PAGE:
January 2010 Archives

If M.C. Escher designed typefaces

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Guest blogger Shmuel here again... the problem with getting behind in blogging is that you feel that after taking so long, you ought to write something really good, which of course takes more time and effort than you have in reserve, so you procrastinate, and then the post needs to be even better, and so on and so forth. (I have the same problem with e-mail.)

So let's keep it simple. Check out Priori Acute, a display face that's both cool and disturbing, with a 3-D effect that doesn't quite make sense in the real world.

(The other flavors of Priori are interesting as well, with eclectic mixtures of angular elements and fluid flourishes.)

Verbs bad

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Someone recently linked to the Verbs Bad manifesto, a verbless argument against the use of verbs, written by Miranda Tedholm, age 17; it apparently won a Scholastic "Art and Writing" award in 2001, but the Scholastic page where it used to live is no longer there.

It's a fun piece. There are several bits I would have recommended tweaking a bit for improved phrasing, and she slips back and forth between sounding very natural ("No more erudition, no more delicacy in language!") and sounding like she's leaving out words ("erudition possible without verbs"); still, it's an impressive effort.

ixnay

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The other morning, as I was waking up, it occurred to me that I pretty much never hear the word "nix," but I do occasionally hear the Pig Latin word "ixnay." Usually in the construction "ixnay on the [something in Pig Latin]." Like: "ixnay on the alkingtay."

I wondered whether "ixnay" is becoming an English word in its own right. Although come to think of it, I don't think I often encounter it in a non-Pig Latin context (like *"ixnay on the talking"), which seems to suggest it's not widely considered valid English.

And then I wondered whether people do still use "ixnay," or whether I've just seen it so much in older books that I think of it as common.

Anyway, I made a mental note to write an entry about this at some point, and then forgot about it.

And then a couple hours later, I came across the then-latest strip of the webcomic Darths & Droids, which used the "ixnay" construction.

And the strip's forum topic included some discussion of exactly my questions. And several of the commenters there said they've been known to use "nix" sometimes.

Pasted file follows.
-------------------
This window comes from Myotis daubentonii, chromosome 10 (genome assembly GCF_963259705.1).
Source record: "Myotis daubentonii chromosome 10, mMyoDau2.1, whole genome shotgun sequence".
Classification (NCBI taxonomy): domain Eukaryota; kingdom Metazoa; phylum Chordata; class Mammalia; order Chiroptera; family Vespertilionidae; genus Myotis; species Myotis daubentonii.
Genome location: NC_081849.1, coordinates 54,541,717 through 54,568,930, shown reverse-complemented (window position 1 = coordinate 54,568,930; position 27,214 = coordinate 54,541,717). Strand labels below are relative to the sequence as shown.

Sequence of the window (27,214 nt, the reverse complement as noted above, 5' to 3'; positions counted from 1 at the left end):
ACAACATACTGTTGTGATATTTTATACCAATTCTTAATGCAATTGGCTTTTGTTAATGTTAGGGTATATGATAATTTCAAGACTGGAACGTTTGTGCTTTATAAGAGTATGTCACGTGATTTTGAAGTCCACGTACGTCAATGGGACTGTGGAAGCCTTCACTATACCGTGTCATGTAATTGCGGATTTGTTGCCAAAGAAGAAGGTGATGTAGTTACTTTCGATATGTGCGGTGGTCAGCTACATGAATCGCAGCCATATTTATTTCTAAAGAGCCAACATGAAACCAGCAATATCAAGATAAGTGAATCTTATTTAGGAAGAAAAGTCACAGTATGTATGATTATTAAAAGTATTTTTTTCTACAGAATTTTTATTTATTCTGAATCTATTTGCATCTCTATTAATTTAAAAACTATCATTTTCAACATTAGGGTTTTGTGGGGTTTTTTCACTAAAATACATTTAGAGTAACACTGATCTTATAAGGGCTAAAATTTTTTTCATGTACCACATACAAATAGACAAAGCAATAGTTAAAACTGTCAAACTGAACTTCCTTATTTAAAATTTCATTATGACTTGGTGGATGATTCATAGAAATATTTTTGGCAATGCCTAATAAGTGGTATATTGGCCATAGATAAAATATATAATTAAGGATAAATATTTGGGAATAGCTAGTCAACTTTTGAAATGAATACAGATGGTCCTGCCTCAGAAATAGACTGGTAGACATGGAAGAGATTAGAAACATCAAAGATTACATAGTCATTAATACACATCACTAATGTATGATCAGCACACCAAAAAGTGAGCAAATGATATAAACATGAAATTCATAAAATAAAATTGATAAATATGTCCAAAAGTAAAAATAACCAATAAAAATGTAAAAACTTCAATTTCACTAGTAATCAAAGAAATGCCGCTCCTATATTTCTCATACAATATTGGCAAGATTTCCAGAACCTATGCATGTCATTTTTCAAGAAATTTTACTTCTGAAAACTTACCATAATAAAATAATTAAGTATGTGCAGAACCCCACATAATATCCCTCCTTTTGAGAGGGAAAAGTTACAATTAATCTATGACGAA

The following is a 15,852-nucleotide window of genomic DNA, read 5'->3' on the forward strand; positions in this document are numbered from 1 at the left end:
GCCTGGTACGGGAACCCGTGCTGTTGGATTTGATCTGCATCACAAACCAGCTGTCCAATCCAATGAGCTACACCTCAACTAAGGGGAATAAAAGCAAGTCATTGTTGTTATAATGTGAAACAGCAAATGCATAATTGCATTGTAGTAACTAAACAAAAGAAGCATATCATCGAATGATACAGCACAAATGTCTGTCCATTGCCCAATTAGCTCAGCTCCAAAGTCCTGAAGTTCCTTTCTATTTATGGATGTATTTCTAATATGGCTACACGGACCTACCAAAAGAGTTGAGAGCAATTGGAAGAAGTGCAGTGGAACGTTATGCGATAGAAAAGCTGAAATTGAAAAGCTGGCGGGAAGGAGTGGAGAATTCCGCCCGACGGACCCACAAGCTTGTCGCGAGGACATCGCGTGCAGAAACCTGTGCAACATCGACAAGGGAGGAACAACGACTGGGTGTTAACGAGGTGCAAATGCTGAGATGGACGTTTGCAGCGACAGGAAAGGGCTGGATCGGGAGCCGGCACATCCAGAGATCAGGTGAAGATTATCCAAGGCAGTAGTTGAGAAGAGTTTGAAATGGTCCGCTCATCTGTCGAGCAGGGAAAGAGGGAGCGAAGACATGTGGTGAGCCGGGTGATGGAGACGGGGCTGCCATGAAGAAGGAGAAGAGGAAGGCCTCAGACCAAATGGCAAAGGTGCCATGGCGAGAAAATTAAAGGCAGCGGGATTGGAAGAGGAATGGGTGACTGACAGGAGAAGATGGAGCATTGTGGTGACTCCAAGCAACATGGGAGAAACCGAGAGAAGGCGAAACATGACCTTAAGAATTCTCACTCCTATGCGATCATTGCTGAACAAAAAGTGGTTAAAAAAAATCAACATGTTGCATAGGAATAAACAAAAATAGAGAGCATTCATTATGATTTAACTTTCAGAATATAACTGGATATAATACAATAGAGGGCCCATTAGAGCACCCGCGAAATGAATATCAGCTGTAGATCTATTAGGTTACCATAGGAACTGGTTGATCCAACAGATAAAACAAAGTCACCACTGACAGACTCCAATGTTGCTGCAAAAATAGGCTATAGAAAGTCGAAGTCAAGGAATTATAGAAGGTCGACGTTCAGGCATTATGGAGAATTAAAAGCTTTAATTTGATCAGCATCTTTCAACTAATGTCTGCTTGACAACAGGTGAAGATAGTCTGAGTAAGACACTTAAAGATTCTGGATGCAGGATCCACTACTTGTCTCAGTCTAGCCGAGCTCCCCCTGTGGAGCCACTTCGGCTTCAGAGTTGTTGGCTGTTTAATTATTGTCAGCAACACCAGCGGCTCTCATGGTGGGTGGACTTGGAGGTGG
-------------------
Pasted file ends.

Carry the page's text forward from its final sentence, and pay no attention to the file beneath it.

Also, MW11 doesn't list "ixnay" as a valid English word.

Anyway, partly I'm posting 'cause I think it's an interesting topic, but partly just because I was amused by the coincidence.

Keyword spam

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My main blog has been receiving a lot of comment spam lately. Annoying, but the upside is that some of the comments are mildly entertaining: they're posted by a spambot that recognizes key words but doesn't know that words can have multiple meanings.

So, for example, an entry of mine from back in 2002 has the title "Phrase dating and the New Wave, which contains the word "dating." So a spambot posted a comment on that entry the other day that said "Is it ok to bring flowers on a first date?"

And several of my entries that contain the word "girls" (referring to young female humans, as in "On Girls, Boys, and IT Careers") get spam comments about "girls sex movie" and such.

And then there was my entry "Writing challenge/exercise: Unamerican," which just got a spam comment that says "Love this blog, love fitness and life, thanks for a good read!"—presumably because of the word "exercise."

And though this isn't quite the same thing, whenever I mention recipes, as in an entry on "Recipe law," I get comment spam pointing me to recipe sites or saying (for example) "I am looking for a lot of different meal ideas. If you are willing to recommand another page I would honestly appreciate it. Thank you!"

pandiculation

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Pandiculation is "the act of stretching oneself."

The context in which I encountered it indicated that the term is specifically used to refer to the sort of stretching one does when tired, or when waking up after sleeping.

Monkey and chimp communication

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Interesting New York Times article: "Deciphering the Chatter of Monkeys and Chimps." Excerpt: